New Summer Class!

I'll be teaching another summer course for The Loft Literary Center in August. Here are the details:

Experimental CNF Boot Camp

"Creative nonfiction appears in many shapes, from traditional narratives to experimental forms. The 'hermit crab' essay uses a pre-defined form to create something new. The 'braided' essay weaves multiple threads to reach an emotional truth.

This class encourages students to tell their stories in unexpected ways. Writers will examine and discuss texts demonstrating these 'shapes' and experiment with techniques to bring their stories to life, enliven imagery, and get to the heart of nonfiction. All texts will be available online. Discussions and prompts will help students generate new work.

The teaching artist will also provide private feedback, if requested, and recommend where to submit finished pieces. All students will expand their portfolios and leave this course with unique and exciting work." Sign up here.

Editing & Teaching Updates

Some readers may know that I've been the Creative Nonfiction Editor for Atticus Review for a while now. Reading submissions and helping writers craft their work has been an incredibly rewarding experience. I believe in lifting up voices and doing what I can to help talented writers. This process has helped me become a better writer as well.

Now, I'm handing over my CNF role and moving into the Managing Editor position at AR. We have a lot of big ideas and changes in the works. It's an exciting time to be part of the indie lit community.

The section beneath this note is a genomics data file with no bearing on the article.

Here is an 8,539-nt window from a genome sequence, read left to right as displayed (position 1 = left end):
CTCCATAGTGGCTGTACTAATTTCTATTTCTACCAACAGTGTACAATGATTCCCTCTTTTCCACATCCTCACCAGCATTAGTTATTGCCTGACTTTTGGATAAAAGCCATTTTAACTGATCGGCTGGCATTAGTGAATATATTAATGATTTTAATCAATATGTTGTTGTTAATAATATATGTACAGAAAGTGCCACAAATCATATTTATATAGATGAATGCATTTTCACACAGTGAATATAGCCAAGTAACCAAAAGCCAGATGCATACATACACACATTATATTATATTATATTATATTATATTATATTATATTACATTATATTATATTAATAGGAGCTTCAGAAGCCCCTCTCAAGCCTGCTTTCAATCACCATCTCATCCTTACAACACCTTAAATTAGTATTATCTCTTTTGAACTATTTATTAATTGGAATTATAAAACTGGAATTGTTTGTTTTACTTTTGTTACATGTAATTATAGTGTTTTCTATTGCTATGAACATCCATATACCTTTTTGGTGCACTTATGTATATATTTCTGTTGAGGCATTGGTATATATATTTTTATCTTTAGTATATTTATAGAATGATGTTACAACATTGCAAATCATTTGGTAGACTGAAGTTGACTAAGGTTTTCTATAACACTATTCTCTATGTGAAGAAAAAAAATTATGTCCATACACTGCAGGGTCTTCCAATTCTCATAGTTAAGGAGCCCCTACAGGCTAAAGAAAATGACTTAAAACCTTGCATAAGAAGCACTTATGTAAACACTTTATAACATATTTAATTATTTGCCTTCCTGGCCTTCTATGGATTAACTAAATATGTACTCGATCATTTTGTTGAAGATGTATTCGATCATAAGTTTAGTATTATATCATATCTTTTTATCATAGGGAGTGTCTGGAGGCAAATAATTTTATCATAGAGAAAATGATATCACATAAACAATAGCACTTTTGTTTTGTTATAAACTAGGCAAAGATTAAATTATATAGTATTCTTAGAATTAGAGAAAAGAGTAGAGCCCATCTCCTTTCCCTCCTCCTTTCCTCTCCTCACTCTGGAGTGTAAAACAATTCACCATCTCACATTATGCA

I also teach several writing courses throughout the year. This month, I'm teaching an online course called "Finding the Right Form: Exploring & Shaping CNF." I love teaching experimental forms and helping writers discover new ways to shape their work. There are a few spots left if you want to join us. (Class starts 9/27.)

Feel free to get in touch if you have any questions.

Everything in its right place

Until recently, when people asked me where they could find my work, I usually whispered: the internet (insert dramatic hand waving here). As an editor as well as a writer, I should know better. When I accept a piece for the lit mag I help edit, it's because I believe in it and I want to share that author's work far and wide. I ask each author if they have a website and/or if they use any social media. I'm always surprised to hear when an author answers "none of the above."

Look, I get it. Social media can be rough. But it can also be a wonderful way to connect with a community. I love "literary Twitter." I've discovered new writers. I've found opportunities. I've seen countless videos of adorable pugs.

What I'm trying to say is that it might be worth it all.

Even so, social media is only one option. It's nice to have a landing site for your work. This site might not be completely comprehensive yet (so maybe the title of this post is a little too optimistic) but I'll try to keep it updated.

Outside of the organizational aspect, I'm more excited to have created another option to connect with readers and writers. We're an enthusiastic and quirky bunch.

Have a look around and drop me a line either through the contact form or on Twitter. Thanks for being here.